Astro Bob: BlueWalker 3 unfurls and brightens
The prototype BlueWalker 3 satellite that will usher in space-based, broadband cell service is now easily visible with the naked eye. Get ready. More than 100 even brighter satellites are planned.
DULUTH — Back in September I described a new 4G broadband satellite cellular service planned by AST SpaceMobile. At the time, their prototype unit, BlueWalker3 , orbited the Earth but had yet to unfold, the reason it was too faint for most casual skywatchers to track. That's changed. On November 10, the company "unboxed" the satellite — basically a squash-court-sized antenna array — which greatly increased its surface area and therefore its capacity to reflect sunlight.
The very next night, the first reports trickled in, describing BlueWalker 3 as brighter than most stars. I've spent the past few evenings observing passes of the satellite from my driveway here in Duluth, Minnesota, and can confirm those observations. I've seen it now on three occasions. During each appearance it showed up on time and grew as bright as magnitude 1.3, equal to Deneb in the Northern Cross and very easy to see with the naked eye even through light cloud and moderate light pollution.
The satellite circles the planet in low-Earth orbit between 312 and 327 miles (508-527km) altitude or about 60-75 miles higher than the International Space Station. Why should you care? BlueWalker 3 is the predecessor of a new "constellation" of some 110 larger satellites (called BlueBirds) that will launch aboard SpaceX rockets in the next few years. The first five are slated for liftoff in late 2023 .
Being larger they'll likely also be brighter. As skywatchers I think it's important to know about any new project that adds more machines to the night sky so we can see what's happening with informed eyes. Like most people I enjoy satellite-watching but fear we've reached a saturation point. There are now so many "moving lights" up there they distract from our appreciation of the wild essence of the night.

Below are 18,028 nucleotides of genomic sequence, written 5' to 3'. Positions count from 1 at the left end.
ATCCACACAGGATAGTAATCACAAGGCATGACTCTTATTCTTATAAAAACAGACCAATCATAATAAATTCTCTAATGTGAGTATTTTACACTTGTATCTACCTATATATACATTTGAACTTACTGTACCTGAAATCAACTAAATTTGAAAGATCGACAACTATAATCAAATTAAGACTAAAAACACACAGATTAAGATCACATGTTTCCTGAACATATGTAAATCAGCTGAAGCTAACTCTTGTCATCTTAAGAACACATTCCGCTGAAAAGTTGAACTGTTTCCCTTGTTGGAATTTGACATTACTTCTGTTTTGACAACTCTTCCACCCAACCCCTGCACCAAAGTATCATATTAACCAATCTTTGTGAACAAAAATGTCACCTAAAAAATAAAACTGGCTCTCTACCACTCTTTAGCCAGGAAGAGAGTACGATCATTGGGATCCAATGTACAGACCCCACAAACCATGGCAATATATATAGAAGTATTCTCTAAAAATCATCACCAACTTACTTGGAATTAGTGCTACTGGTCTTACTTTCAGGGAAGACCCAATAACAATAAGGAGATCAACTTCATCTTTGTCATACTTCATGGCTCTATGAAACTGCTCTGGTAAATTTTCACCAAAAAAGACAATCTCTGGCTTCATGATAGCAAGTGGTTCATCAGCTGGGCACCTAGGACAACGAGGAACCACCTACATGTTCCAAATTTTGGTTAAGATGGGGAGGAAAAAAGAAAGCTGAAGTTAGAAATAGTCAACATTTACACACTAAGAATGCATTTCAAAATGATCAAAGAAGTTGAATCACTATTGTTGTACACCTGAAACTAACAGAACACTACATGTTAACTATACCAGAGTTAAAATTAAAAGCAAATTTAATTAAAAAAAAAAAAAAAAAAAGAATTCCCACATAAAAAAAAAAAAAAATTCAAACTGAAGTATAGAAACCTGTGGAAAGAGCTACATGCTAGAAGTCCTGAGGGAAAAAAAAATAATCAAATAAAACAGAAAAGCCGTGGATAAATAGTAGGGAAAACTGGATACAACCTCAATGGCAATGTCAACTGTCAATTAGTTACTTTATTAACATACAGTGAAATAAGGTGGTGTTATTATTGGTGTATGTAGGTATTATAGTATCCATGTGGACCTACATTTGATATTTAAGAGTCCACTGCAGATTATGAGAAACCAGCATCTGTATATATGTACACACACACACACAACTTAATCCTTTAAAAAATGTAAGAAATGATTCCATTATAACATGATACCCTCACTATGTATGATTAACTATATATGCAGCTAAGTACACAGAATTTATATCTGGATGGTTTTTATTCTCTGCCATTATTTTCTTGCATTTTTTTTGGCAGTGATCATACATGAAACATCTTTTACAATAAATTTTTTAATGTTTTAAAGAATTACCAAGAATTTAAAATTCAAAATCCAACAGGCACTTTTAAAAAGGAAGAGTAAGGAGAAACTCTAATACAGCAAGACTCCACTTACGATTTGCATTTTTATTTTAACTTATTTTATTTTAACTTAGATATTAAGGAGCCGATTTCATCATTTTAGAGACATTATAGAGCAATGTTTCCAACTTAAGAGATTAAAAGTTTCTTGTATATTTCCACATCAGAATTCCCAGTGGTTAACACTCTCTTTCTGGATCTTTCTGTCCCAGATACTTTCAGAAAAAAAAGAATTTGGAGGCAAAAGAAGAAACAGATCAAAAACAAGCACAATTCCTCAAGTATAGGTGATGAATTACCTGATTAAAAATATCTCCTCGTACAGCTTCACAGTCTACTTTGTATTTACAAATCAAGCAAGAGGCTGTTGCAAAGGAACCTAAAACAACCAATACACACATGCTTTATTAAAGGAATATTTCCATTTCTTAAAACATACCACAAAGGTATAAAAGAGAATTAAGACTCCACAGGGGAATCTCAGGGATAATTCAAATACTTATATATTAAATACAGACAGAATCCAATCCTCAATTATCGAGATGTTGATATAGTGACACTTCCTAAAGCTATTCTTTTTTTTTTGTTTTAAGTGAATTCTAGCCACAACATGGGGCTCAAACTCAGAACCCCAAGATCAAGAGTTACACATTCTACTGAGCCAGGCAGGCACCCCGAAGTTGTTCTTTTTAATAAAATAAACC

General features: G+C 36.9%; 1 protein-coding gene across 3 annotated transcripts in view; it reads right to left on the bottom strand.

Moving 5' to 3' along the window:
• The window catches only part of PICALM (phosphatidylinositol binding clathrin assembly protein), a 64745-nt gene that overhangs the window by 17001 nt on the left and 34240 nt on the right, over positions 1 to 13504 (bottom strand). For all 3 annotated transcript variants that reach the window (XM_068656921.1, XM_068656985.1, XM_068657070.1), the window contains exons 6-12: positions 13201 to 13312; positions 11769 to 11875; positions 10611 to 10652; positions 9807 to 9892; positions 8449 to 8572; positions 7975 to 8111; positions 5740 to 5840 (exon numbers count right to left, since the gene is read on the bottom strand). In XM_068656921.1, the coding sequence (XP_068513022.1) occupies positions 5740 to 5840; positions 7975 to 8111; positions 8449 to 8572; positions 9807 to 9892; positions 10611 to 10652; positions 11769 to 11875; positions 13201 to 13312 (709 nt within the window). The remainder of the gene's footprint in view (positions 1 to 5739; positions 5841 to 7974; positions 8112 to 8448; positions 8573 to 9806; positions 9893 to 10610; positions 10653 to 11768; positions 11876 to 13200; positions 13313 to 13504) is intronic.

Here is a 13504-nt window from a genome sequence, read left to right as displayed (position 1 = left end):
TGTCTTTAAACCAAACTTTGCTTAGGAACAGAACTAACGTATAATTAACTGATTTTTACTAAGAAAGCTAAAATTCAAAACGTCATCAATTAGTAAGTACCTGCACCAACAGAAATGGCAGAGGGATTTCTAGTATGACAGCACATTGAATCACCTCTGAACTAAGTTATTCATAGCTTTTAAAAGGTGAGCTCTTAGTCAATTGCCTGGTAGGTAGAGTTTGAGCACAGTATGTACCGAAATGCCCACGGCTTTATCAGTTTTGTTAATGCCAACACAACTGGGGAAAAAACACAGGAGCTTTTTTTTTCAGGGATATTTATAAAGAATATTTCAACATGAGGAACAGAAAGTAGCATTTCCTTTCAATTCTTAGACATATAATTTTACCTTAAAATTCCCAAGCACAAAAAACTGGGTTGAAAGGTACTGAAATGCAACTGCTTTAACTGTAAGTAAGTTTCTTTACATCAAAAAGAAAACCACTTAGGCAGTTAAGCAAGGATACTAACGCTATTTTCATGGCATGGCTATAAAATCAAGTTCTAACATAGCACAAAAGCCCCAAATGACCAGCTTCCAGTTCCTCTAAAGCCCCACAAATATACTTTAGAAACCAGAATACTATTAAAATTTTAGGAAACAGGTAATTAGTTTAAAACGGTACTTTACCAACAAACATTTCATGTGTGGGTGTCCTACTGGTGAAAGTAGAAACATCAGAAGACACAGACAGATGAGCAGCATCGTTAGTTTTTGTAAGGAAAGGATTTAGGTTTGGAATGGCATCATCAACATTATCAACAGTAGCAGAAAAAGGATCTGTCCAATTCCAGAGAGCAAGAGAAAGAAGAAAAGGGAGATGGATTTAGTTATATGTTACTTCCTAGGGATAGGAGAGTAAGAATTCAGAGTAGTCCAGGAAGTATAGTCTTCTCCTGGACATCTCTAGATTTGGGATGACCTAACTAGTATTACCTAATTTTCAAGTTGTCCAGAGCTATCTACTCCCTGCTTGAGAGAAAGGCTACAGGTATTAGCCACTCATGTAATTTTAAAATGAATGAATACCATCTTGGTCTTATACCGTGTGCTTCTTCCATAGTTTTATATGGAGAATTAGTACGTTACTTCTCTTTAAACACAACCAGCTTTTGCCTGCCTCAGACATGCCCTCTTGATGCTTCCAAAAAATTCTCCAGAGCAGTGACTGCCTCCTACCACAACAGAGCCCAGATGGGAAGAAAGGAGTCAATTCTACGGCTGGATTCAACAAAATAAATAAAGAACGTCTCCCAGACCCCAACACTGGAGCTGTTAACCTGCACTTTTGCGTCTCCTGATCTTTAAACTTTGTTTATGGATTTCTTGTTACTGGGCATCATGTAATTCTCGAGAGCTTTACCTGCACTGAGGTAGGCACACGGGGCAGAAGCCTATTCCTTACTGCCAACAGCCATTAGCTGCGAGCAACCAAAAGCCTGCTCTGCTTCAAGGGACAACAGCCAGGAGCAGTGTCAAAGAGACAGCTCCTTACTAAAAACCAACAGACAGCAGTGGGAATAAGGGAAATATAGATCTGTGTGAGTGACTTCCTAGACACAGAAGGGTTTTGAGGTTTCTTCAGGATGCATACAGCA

We're not alone. Professional astronomers have to grapple with satellite tracks on photographs as well as the "noise" produced by radio communications between satellites and the ground that interferes with cosmic sources. The real problem, of course, is us. Who doesn't want faster internet or in this case, a space-based, broadband cellphone service that would provide coverage virtually anywhere? Demand is high. Thankfully, we're also the solution.
One thing we can do is talk with our legislators or file a complaint with the FCC, which grants licenses for satellite constellations, and insist that satellite companies do everything possible to adjust orbits, employ deflectors and black-coat their "birds" before a deal is signed and a permit released.
In the meantime, you can track the new BlueWalker 3 through mid-December during the early evening hours by going to heavens-above.com and clicking on the blue Change Your Observation Location link to set your location. Once done, return to the main page and click the blue BlueWalker 3 link. That will display a table of visible passes for your city.
Select a pass where the magnitude is the 2.0-2.5 range then click the blue date link for a map showing that pass. Remember that times are on a 24-hour clock, so 18:00 is 6 p.m. local time.